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5 Things Toxic Leaders Say

Leadership //

You’ve had that boss.
Maybe you’ve been that boss.
The one who said something that made you feel horrible.

Words are powerful. Our words represent how we feel about others, what we believe about them, and how we view ourselves. As leaders, we can wreck our team through our words.

Here are five things toxic leaders say (and how to avoid them):

1. “I’m Busy.”

Most team leaders know better than to say this out loud. But busyness is still communicated – often unknowingly. Busyness communicates value: We give our time to things provide value. That may sound a bit selfish, but allocating value is not not a bad thing. The task for good leaders is to keep team members near the top of their “valuable” list.

But it’s true: You are busy. How do you balance task and relationship? Instead of shutting a team member down, set a time for conversation by saying, “Let’s find a time.” And then stick to it. Clearing a spot on your calendar will go a long way in communicating value to someone. In the meantime, consider the following examples of speaking value into a team member:

“You are a priority to me.”
“I want to hear what you think.”
“Let’s think this out together.”
“I’m looking forward to getting together.”
“I want to give you my undivided attention.”
“You’re thoughts are important to me.”

2. “Run This.”

If you lead a team, there’s always stuff that needs to get done. And the people on your team love to give. They love to feel empowered. But it’s important to keep in mind that real leadership isn’t about empowering people for a task – just something to keep them busy. Leadership is about empowering them toward something they can own.

Rather than saying “Run This,” look for opportunities to say “Own This.” Empowering your team members is like saying “I trust you.” Delegating tasks is vastly different than delegating authority. When you say “run this,” you’re communicating to your team that you’re in the business of getting stuff done. When you say “own this,” you’re communicating that you’re in the business raising people up. There’s a big difference.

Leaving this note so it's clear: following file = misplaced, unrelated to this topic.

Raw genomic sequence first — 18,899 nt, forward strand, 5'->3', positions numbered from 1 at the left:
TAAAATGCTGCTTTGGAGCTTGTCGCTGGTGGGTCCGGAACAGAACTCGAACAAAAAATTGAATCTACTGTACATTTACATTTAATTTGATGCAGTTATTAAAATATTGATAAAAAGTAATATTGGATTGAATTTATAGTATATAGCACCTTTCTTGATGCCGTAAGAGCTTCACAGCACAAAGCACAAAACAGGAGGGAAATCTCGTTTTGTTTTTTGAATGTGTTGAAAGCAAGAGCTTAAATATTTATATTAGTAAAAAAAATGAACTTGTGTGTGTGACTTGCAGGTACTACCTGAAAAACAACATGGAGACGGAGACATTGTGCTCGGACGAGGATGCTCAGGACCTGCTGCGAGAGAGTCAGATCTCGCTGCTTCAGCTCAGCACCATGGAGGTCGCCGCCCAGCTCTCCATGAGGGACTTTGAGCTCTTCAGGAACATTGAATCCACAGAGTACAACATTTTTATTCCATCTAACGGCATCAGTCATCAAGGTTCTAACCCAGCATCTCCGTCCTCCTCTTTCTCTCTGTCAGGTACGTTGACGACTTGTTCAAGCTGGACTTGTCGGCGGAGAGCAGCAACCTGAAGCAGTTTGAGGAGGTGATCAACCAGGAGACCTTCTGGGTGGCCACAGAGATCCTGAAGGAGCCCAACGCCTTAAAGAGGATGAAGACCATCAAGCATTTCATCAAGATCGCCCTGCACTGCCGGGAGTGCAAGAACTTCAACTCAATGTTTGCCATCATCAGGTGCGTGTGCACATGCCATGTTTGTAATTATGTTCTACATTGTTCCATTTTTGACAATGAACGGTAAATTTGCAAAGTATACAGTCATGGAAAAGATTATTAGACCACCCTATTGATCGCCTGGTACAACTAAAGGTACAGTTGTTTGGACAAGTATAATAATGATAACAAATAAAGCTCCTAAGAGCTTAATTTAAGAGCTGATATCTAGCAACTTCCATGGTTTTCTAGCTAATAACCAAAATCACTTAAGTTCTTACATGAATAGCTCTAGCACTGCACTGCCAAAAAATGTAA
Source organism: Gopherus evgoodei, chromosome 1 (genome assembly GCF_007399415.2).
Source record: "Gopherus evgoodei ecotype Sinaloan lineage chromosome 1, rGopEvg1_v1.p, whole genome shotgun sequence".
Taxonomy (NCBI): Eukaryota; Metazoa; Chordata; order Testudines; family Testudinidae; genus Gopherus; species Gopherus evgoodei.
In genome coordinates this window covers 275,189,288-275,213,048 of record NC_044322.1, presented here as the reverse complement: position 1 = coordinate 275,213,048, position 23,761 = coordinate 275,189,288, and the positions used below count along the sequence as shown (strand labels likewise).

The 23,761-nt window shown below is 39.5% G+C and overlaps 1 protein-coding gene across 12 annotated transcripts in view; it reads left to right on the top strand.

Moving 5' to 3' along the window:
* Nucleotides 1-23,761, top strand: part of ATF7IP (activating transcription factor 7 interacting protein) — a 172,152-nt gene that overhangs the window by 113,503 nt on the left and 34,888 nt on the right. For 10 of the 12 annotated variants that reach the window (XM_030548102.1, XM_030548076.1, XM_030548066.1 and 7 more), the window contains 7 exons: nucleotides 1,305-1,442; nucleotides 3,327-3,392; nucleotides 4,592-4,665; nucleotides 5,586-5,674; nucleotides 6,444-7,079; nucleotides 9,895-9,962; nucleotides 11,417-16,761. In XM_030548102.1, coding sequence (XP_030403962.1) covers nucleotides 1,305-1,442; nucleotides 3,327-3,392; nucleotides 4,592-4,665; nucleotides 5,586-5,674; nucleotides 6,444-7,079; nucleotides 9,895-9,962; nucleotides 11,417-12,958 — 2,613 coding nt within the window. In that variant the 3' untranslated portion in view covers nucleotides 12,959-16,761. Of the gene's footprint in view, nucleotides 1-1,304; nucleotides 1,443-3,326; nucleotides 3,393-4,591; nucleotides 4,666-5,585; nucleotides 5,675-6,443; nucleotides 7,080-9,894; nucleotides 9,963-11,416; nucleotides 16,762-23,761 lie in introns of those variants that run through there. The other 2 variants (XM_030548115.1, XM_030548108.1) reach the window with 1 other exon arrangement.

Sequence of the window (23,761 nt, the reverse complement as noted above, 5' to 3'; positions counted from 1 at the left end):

3.”You’re Not Ready To…”

This idea kills self-confidence on a couple of levels: 1) It places distance between you and them, 2) It makes them the problem. This idea is rarely said out loud. It’s communicated more often through decisions, posture, and other intangibles.

Instead of killing the confidence level of your team, take more responsibility by saying “I haven’t led you to…” This puts the pressure on you to up your leadership game. Your team will appreciate that you’re in the trenches with them.

4. “That Won’t Work.”

You’ve got dreamers on your team. The kind of people who are always asking “why” and looking for new ways of doing things. They’re the thinkers. The dreamers. The ones who love to push the envelope. These kind of emerging leaders can be uncomfortable – especially if you’re a naturally conservative team leader. And as a result, many team leaders get used to telling people “no.”

Telling your best people “no” is like taking the wind out of their sails. Instead of “no,” give these team members freedom by saying “Prove me wrong.” They’re ready to spend their leadership capital trying new ideas. Let them fail safely. Emerging leaders will learn more from their failure than they will through your prevention. Leaders who lead by prevention aren’t saving their team from any embarrassment. They’re only showing them that risky ideas aren’t worth chasing.

5. “I’ll Fix You.”

As a leader, you see the potential in your team. You see some members who are serving way beneath their potential and you want to help them. Remember: People on your team aren’t projects to be fixed.

Instead of fixing problems, look for ways to say “I’ll develop you.” Think about the difference between potholes and pavement. Fixing people is a lot like repairing potholes: It’s a quick solution, but doesn’t last long. Paving, although time intensive, speaks to the value of doing the job right over time. Development can take the form of mentoring or coaching – both very time and energy intensive, but worth it the sacrifice in the long run.

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About the Author

Brannon Marshall is Director of Global Church Engagement for Awana and serves on staff at Christ Community Church. He has served as a church planter and youth pastor, and is a frequent speaker on issues relating to church health. Brannon and his wife, Mandie, live in Elgin, IL, with their children: Joseph, Carston, and Hannah.